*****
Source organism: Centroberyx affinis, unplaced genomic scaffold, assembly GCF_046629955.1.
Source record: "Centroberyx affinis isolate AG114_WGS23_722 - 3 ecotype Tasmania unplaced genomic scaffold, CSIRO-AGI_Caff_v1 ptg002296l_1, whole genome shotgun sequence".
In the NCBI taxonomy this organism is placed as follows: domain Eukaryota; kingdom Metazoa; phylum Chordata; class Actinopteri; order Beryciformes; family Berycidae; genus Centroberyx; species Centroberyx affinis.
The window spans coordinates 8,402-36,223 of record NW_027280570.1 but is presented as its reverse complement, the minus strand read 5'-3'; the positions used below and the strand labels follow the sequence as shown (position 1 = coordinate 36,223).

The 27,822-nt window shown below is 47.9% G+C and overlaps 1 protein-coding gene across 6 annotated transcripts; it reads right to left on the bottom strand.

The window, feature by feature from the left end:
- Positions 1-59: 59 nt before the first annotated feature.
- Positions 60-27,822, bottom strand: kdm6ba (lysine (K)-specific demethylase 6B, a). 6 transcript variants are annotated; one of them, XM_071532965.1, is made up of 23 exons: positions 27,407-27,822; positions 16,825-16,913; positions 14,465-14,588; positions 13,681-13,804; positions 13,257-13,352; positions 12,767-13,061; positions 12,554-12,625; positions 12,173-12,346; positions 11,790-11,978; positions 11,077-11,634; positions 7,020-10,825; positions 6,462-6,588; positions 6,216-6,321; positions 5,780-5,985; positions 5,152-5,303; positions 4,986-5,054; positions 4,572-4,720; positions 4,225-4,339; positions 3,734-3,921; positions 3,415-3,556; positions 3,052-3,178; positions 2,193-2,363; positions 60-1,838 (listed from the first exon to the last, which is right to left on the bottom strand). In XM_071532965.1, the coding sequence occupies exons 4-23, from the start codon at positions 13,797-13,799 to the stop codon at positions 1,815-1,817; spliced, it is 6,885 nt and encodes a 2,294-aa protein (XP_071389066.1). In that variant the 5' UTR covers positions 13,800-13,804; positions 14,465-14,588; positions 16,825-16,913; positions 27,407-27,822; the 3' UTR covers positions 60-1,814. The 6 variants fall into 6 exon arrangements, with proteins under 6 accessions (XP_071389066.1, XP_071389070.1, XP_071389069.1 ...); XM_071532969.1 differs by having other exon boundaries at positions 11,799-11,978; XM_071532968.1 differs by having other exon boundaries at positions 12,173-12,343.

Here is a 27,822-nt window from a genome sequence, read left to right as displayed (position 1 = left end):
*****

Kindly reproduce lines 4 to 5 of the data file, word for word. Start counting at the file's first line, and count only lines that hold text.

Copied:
The window spans coordinates 8,402-36,223 of record NW_027280570.1 but is presented as its reverse complement, the minus strand read 5'-3'; the positions used below and the strand labels follow the sequence as shown (position 1 = coordinate 36,223).

The 27,822-nt window shown below is 47.9% G+C and overlaps 1 protein-coding gene across 6 annotated transcripts; it reads right to left on the bottom strand.